Wednesday, October 23, 2013
Sol y Vol - the GISS Rough Fit
This chart compares the GISS land and ocean hemisphere data sets to the Sol y Vol imbalance or NH minus SH difference. Since the imbalance "rides" on a secular trend the Sol y Vol was adjusted to fit the existing trend in the GISS data. There is no easy way to determine how much the imbalance adds to the the secular trend, but this comparision shows what the imbalance can add to the variability around that trend. This is just a rough fit since there is considerable room for in and out of phase interaction in the surface temperature averaging method. If a baseline for surface temperature anomaly includes more or less of an imbalanced period, the seasonal signal could cause about a half of a degree error mainly due to the NH dominate land mass which should be obvious in the different variance of the NH and SH monthly GISS data.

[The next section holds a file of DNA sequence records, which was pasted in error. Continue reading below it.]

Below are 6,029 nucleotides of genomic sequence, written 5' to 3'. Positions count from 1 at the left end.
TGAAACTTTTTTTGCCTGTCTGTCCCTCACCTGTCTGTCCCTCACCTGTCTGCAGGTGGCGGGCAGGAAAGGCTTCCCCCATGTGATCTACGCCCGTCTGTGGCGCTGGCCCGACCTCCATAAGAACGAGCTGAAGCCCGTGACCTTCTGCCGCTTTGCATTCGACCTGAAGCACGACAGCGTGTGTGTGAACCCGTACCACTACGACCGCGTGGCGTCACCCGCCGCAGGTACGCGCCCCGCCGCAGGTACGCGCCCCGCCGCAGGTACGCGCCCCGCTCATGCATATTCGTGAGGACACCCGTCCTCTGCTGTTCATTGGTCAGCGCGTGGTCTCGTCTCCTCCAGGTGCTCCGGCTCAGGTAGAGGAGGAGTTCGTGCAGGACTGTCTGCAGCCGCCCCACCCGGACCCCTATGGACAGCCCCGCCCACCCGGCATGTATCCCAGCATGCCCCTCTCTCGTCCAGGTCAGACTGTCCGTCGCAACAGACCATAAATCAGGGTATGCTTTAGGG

To get the Sol y Vol imbalance used in this chart I added an 11 year centered smoothing to the Sol y Vol hemisphere "forcing" prior to differencing to remove most of the 11 year solar cycle and in the left axis is the GISS temperature anomaly while the right axis is approximate imbalance energy in Wm-2. The imbalance energy I am sure can use a more rigorous treatment, but with the average imbalance on the order of 18Wm-2, this roughly +/- 1.5 Wm-2 imbalance estimate would be close to an 8% variation or about +/- 0.3 C degrees. That is about 3 times the estimated "global" temperature anomaly impact of the Atlantic Multidecadal Oscillation (AMO) which is one of several oscillations that exist due to internal energy imbalances.
This post is mainly to quiet the "global" surface temperature junkies that tend to gravitate to the noisiest of data to prove some point or the other.
Using detrended data above you could estimate a lower effective imbalance energy. The difference should be due to internal mixing efficiency change. A small shift in the average westerly winds especially in the southern oceans would be more than enough to account for the discrepancy (Toggweiler 2009).